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South Asian parents less likely to agree to genetic testing for their children: study

South Asian parents

South Asian parents A new study on genetic testing from the Hospital for Sick Children in Toronto, Ontario, has found that South Asian parents in Canada are 75 per cent less likely than parents of European descent to agree to genetic testing for their child. A first of its kind in Canada, the study surveyed 320 parents from the Greater Toronto Area whose children were being treated for nephrotic syndrome, a kidney disorder that causes the body to excrete too much protein through the urine.

The parents were asked whether they would be interested in having their child tested for a specific gene that is thought to trigger relapses of nephrotic syndrome and potentially lead to further progression of kidney disease. Overall, 85 per cent of parents were interested in the testing for their child, while the majority (71 per cent) of those who were either unsure or uninterested in having their child tested were found to be of South Asian or East/Southeast Asian background.

“This underlines the importance of how genetic testing is framed and what information is gained in parental decision-making processes,” say the study’s authors. “Healthcare professionals must be prepared to address concerns of South Asian and East/Southeast Asian parents, particularly immigrants to Canada, about genetic testing and perhaps identify the personal barriers influencing healthcare decisions.”

Nephrotic syndrome is the most commonly diagnosed kidney ailment in children and has a higher rate among children of South Asian ancestry in Ontario. The disease is treated with steroids, with most patients responding well to treatment and exhibiting a strong prognosis for long term renal health. But a significant number of cases (about 10 to 20 per cent) are steroid resistant and often progress to serious renal disease requiring dialysis or kidney transplant within 10 years of diagnosis. Genetic testing has been shown to isolate steroid resistance in a large number of cases.

The most common reasons parents were either uncertain or unwilling to have their child tested were a preference to wait until the child was old enough to decide for his or herself, a belief that the results would not help their child in the future and a lack of understanding about the testing.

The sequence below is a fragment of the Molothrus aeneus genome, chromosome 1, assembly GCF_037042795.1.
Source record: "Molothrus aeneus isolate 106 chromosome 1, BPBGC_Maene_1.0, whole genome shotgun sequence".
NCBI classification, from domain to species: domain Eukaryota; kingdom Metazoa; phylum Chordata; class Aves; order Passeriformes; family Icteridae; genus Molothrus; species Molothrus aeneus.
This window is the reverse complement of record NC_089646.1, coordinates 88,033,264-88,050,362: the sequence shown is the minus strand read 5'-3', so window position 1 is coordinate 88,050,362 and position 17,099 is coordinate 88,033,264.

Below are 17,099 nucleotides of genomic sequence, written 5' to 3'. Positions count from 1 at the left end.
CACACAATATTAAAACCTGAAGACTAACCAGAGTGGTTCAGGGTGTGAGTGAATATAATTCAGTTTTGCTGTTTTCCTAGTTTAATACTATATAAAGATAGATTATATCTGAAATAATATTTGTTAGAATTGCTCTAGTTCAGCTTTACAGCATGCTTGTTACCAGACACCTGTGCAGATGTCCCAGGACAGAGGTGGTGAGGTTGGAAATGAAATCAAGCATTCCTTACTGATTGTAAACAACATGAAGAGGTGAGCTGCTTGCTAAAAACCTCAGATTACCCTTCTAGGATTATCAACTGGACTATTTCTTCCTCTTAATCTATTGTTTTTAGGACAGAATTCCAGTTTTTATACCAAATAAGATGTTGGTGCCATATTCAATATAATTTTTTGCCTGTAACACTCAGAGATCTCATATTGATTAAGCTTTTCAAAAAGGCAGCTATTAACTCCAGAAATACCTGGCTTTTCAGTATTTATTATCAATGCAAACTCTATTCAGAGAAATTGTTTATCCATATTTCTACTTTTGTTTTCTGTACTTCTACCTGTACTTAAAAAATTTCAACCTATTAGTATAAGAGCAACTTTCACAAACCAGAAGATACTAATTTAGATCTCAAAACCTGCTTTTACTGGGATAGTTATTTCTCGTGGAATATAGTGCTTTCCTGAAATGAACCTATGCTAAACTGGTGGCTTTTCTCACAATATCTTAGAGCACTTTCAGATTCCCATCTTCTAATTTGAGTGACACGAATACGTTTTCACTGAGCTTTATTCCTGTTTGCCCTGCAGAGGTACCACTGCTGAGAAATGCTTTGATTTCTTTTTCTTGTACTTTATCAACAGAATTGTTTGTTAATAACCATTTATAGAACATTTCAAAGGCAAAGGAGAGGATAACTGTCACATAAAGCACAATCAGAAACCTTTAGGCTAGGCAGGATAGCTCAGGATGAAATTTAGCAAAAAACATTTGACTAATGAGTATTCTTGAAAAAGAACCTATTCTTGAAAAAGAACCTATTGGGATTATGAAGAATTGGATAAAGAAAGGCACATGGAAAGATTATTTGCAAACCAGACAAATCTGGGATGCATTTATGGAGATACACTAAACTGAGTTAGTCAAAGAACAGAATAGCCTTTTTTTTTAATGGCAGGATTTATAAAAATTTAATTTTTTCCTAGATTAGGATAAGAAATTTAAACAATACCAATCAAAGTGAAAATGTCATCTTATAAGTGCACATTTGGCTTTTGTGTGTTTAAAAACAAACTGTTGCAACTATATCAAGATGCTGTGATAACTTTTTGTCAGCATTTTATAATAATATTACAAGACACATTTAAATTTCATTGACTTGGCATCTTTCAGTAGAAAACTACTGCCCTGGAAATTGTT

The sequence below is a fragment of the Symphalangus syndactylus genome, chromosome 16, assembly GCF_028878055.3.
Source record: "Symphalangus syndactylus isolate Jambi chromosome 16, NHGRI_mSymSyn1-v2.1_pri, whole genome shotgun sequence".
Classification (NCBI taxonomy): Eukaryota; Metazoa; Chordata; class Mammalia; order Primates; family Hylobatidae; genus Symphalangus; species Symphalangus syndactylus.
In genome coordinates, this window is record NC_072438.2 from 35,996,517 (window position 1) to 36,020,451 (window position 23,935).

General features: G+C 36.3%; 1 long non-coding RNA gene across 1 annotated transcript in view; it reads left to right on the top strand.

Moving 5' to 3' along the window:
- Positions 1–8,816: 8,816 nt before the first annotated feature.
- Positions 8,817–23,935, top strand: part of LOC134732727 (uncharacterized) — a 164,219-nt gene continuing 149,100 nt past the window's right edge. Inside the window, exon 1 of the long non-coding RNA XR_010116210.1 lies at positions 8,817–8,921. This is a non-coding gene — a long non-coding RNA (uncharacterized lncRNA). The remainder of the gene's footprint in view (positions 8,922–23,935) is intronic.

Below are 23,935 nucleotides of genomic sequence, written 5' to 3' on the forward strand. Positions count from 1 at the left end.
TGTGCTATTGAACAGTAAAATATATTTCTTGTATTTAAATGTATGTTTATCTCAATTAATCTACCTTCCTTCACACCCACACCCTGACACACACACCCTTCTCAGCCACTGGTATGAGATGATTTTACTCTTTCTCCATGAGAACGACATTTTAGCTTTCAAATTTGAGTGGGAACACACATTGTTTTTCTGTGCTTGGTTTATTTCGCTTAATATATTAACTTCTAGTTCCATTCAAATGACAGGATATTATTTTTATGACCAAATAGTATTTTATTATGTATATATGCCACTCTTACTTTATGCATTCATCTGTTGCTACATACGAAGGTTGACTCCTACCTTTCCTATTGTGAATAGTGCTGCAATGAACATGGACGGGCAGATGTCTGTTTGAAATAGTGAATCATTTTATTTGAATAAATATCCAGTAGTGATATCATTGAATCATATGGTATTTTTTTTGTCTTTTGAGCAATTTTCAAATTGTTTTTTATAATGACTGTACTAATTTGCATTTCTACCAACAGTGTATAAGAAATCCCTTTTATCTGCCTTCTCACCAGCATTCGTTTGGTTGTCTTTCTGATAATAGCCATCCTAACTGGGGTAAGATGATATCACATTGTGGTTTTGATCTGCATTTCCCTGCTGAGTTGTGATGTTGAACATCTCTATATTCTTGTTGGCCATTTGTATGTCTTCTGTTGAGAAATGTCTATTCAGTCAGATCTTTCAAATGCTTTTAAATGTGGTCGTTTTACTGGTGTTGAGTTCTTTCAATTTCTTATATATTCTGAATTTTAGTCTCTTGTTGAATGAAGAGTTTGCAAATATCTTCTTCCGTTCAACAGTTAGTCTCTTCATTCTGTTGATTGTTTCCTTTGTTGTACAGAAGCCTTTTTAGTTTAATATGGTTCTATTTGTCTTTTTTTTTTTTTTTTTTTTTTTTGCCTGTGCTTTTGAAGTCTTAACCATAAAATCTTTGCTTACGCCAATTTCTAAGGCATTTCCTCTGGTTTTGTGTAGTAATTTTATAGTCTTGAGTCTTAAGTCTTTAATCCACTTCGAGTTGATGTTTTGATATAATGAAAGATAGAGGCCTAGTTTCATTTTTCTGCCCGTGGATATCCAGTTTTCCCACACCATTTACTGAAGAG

In the United States, studies show ethnic and cultural differences in responses and attitudes towards genetic testing. African Americans, for example, have been shown to be less likely than Americans of European descent to accept or see the potential benefits of genetic testing for disease risks.

In Canada, visible minorities have been shown to be less likely to use hospital or cancer screening services than non-minorities, with studies showing that South Asian and Chinese immigrants to Canada have poorer health status caused by negative personal attitudes towards using Canadian healthcare services.

A 2013 study of aging South Asian Immigrants in Calgary, Alberta, found that the most significant barrier to use of healthcare services for this ethnic group was having a negative attitude towards healthcare services, caused by beliefs that using the services would make one feel ashamed or uncomfortable and/or that the healthcare professionals could not be of help.

The new research was published in the Canadian Journal of Kidney Health and Disease.

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About The Author /

Jayson is a writer, researcher and educator with a PhD in political philosophy from the University of Ottawa. His interests range from bioethics and innovations in the health sciences to governance, social justice and the history of ideas.

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